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Theorising 'Difference' in Aotearoa/New Zealand {1}

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Abstract:

This paper discusses theoretical and political tensions that emerged for me as a result of exploring the implications of 'positionality'. The discussion is set in debates about the differences within and between women in Aotearoa/New Zealand. Many New Zealand feminists, both Maori and Pakeha, have become concerned with the task of establishing an autonomous existence premised on unique identities. While recognising the political imperative that informs this politics and theorising, my own work has led me to theoretical understandings about the constitution of identities that could easily be construed as antagonistic to local aspirations. My dilemma, therefore, is how to produce feminist theory that compromises neither political or intellectual credibility. Positionality, I argue, involves not just positioning in a theoretical and ideological place, but also in a geographical location and, by implication, the politics of that place.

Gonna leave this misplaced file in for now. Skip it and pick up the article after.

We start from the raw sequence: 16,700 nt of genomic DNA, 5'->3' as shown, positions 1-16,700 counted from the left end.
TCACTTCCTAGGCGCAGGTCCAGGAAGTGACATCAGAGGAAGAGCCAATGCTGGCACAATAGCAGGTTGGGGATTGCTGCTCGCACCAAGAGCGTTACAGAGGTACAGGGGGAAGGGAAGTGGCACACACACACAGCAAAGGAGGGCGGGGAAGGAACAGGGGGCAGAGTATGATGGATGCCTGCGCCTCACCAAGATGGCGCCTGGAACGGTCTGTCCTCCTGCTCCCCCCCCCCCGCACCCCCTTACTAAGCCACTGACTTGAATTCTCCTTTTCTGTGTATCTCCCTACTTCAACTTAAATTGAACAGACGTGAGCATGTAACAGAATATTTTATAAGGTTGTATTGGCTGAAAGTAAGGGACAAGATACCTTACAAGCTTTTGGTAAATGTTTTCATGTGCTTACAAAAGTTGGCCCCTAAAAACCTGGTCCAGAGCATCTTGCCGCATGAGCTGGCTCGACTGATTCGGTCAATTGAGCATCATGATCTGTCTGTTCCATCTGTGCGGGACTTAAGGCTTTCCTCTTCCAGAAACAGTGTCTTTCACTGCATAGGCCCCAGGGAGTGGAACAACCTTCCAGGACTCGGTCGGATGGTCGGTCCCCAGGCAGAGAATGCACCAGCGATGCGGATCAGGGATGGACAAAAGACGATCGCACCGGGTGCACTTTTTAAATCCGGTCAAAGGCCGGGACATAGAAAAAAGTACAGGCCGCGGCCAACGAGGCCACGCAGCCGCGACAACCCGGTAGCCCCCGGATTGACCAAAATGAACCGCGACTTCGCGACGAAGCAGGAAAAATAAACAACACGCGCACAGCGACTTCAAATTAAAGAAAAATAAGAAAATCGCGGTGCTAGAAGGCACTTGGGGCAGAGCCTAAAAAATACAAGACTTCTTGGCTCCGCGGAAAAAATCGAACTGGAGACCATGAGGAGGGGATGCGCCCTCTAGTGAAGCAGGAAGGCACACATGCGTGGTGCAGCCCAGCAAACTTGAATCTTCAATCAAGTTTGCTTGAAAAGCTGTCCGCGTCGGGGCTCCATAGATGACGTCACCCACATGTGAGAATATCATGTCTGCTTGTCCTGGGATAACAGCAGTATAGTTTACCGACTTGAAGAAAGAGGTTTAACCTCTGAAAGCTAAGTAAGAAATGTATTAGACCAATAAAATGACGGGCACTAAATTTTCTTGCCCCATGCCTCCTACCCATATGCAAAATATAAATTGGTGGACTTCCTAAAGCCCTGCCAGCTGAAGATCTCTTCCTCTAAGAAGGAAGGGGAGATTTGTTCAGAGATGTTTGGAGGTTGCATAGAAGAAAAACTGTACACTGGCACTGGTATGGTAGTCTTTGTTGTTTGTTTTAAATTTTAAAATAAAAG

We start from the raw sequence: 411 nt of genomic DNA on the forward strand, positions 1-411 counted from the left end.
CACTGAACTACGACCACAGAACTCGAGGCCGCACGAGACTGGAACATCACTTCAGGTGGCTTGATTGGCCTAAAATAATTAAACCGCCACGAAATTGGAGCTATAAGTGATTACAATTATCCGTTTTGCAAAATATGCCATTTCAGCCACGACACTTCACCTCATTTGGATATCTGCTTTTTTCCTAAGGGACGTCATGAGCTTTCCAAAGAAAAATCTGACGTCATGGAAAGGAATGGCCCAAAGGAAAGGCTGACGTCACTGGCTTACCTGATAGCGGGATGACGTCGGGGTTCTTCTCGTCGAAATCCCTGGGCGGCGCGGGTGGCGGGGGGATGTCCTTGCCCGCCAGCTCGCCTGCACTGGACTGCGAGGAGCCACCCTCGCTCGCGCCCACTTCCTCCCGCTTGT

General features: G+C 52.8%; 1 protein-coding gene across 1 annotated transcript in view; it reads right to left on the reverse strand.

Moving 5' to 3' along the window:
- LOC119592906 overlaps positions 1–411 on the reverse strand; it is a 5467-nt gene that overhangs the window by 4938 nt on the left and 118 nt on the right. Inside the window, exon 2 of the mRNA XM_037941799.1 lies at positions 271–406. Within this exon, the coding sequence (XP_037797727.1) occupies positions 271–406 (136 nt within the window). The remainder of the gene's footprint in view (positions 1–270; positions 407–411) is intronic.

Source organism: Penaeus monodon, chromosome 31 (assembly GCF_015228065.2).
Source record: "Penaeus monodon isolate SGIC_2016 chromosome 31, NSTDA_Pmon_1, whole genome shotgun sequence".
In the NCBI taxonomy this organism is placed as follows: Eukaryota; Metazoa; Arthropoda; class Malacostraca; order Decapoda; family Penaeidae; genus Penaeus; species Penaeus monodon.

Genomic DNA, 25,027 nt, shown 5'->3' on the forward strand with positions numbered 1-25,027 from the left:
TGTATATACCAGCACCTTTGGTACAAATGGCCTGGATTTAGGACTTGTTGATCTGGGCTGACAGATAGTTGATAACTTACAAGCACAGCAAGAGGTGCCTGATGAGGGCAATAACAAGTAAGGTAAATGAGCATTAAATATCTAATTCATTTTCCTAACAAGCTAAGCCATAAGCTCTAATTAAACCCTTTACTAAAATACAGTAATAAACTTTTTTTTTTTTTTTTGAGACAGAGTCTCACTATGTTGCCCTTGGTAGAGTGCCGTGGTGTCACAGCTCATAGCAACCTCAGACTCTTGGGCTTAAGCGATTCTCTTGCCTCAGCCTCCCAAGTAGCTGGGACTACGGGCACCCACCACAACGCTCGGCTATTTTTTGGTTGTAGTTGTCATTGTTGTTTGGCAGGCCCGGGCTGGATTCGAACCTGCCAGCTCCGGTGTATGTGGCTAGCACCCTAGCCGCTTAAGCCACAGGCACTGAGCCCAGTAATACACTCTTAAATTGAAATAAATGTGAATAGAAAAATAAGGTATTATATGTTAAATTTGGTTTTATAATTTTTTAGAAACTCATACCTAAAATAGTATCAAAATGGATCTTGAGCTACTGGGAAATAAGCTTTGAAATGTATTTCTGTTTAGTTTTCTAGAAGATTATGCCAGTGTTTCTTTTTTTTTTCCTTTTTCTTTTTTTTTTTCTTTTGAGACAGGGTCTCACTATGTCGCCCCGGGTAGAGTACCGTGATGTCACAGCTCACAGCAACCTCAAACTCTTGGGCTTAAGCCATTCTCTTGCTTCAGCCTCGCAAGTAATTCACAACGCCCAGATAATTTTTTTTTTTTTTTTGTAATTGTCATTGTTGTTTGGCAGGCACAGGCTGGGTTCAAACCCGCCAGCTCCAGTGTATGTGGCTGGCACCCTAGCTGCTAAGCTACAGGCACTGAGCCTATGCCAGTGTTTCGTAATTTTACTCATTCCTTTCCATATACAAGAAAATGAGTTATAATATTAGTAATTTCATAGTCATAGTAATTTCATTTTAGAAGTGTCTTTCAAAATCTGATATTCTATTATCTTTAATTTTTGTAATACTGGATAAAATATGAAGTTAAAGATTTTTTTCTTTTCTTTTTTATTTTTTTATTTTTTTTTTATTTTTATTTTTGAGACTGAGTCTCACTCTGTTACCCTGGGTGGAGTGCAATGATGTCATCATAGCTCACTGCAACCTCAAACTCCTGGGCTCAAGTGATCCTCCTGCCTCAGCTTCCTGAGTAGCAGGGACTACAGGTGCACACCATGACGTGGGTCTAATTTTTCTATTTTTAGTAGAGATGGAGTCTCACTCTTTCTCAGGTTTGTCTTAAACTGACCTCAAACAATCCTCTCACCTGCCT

Document Type: Research Article

DOI: http://dx.doi.org/10.1080/09663699550022008

Publication date: September 1, 1995

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